Music History is a Beautiful Thing
|Image taken from presentation|
This past weekend, on October 10th, I held the Barbara A. Cooke Musical Theater Collection Showcase. This was my opportunity to highlight one of the Archive’s special collections to the public, who might have been unaware of its existence. This event was in cooperation with Chicago Area Archivists and Chicago Open Archives: Collecting and Connecting.
Alumna Barbara Cooke gave a wonderful presentation on the history of sheet music, which she separated into three different time periods: the Vintage Era (1860-1880), the Victorian Era (1880-1900), and the Golden Age (1900-1935).
|Selection of sheet music covers from 1900-1935|
The Vintage Era produced sheet music with basic and functional covers, primarily in black and white. These pieces are very rare because it was expected that a sheet would be thrown away when the song’s popularity faded. The Victorian Era was heavily influenced by European ideas, especially from England’s Queen Victoria. Subject matter focused on the home, sentimental love songs, and heartbreak.
Ms. Cooke explained how the dull sheet music covers drastically changed when music publisher E.T. Paull (1858-1924) invented a way to create covers with full color. Sales of sheet music skyrocketed because people bought songs for the gorgeous covers, not for the songs within. This marked the beginning of the Golden Age. Composers and lyricists wrote music people could dance too, which meant incorporating jazz, blues, ragtime, and the music of black minstrel shows. The covers reflected the subject matter.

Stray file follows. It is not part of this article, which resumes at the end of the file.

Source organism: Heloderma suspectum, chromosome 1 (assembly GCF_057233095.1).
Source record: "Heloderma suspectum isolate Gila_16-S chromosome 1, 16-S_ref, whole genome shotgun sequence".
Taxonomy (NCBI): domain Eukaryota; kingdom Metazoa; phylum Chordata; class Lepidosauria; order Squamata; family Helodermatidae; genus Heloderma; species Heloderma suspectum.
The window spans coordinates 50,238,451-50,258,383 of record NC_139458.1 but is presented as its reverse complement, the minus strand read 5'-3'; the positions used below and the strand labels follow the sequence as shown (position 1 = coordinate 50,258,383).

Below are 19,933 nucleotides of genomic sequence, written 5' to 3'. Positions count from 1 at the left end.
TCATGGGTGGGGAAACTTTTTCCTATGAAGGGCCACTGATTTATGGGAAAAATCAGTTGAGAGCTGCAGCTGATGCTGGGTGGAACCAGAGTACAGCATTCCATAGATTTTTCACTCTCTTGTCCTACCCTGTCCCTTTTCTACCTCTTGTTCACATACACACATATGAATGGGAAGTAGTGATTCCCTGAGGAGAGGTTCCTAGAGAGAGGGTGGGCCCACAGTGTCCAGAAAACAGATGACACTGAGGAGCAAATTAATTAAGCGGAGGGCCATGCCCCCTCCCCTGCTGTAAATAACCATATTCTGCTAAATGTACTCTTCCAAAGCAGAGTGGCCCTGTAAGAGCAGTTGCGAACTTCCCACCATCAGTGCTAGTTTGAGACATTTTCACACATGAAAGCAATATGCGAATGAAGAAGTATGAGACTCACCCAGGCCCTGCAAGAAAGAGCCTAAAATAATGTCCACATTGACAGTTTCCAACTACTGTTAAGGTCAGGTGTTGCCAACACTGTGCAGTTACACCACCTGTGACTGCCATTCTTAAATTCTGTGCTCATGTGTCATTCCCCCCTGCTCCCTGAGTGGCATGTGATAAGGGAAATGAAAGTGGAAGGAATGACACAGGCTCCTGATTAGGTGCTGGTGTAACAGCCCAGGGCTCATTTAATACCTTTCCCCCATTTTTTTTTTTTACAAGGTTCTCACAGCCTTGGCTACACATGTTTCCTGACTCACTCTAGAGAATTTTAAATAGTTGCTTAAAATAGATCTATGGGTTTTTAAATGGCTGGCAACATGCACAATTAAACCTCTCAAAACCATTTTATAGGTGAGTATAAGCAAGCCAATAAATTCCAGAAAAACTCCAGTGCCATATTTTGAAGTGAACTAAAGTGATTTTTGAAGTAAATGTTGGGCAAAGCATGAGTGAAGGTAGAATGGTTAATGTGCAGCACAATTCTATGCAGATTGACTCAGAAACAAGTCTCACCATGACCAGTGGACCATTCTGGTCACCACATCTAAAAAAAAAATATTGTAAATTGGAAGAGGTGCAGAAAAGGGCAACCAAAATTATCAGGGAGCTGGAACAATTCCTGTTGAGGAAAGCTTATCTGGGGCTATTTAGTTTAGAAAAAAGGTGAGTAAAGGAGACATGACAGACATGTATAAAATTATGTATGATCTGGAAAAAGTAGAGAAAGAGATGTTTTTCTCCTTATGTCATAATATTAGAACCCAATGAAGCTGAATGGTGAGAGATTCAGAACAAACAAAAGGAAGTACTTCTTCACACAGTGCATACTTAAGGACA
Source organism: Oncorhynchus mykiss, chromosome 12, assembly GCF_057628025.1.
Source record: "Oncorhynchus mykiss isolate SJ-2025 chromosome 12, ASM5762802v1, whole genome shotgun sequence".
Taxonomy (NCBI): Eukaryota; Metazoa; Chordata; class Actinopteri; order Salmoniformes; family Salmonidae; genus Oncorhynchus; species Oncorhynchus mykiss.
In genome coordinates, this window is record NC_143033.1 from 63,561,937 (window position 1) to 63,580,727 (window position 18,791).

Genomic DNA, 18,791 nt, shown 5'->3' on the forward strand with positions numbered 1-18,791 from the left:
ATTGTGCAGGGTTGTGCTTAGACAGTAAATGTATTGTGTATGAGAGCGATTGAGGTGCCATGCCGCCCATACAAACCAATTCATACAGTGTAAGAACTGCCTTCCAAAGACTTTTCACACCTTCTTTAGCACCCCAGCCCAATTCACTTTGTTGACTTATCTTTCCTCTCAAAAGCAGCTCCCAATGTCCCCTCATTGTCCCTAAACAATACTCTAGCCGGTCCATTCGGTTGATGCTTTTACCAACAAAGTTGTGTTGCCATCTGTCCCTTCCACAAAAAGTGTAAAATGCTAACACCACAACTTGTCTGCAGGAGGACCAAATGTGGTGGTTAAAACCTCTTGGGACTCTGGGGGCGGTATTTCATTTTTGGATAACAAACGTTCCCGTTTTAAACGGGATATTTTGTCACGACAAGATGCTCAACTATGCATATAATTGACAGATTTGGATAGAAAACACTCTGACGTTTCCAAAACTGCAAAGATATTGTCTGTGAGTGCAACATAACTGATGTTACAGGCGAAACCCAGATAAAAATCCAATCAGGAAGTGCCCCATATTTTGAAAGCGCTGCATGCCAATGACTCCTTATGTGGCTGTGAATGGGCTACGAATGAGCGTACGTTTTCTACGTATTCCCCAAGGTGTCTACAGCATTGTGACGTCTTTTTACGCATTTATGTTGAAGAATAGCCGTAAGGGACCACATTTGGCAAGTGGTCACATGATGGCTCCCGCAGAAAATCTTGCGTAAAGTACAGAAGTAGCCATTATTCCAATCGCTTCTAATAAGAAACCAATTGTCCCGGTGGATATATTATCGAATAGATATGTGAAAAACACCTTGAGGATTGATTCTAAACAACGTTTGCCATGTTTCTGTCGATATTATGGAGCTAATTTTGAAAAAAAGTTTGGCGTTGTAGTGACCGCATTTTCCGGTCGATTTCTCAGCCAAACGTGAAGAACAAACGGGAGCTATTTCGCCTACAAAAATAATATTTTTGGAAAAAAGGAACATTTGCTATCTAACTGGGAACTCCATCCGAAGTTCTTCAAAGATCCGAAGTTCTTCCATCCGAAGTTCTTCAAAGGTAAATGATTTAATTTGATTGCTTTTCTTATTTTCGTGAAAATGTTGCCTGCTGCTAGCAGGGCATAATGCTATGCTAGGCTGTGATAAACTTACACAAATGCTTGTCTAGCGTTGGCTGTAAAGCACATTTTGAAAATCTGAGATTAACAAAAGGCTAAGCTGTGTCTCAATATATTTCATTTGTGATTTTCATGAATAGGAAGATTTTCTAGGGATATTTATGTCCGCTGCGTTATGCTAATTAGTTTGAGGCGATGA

|Visitors listening to presenter Barbara A. Cooke|
The end of the Golden Age came when film studios sent head-shots of actors to the music publishing houses, instead of paying an artist to create a painting. Photographs were faster and cheaper to produce, but the cover designs suffered as a result.
|Archives Librarian Gloria Hendrickson|
and alumna Barbara A. Cooke
After Ms. Cooke’s presentation, attendees viewed selected covers and visited the room with the entire collection. People spent time talking with Barbara and listening to her stories from her theater career, as well.
I want to thank everyone who attended and expressing interest in another one of these sessions. As always, feel free to contact me at 815-740-3539 or firstname.lastname@example.org if you have any questions.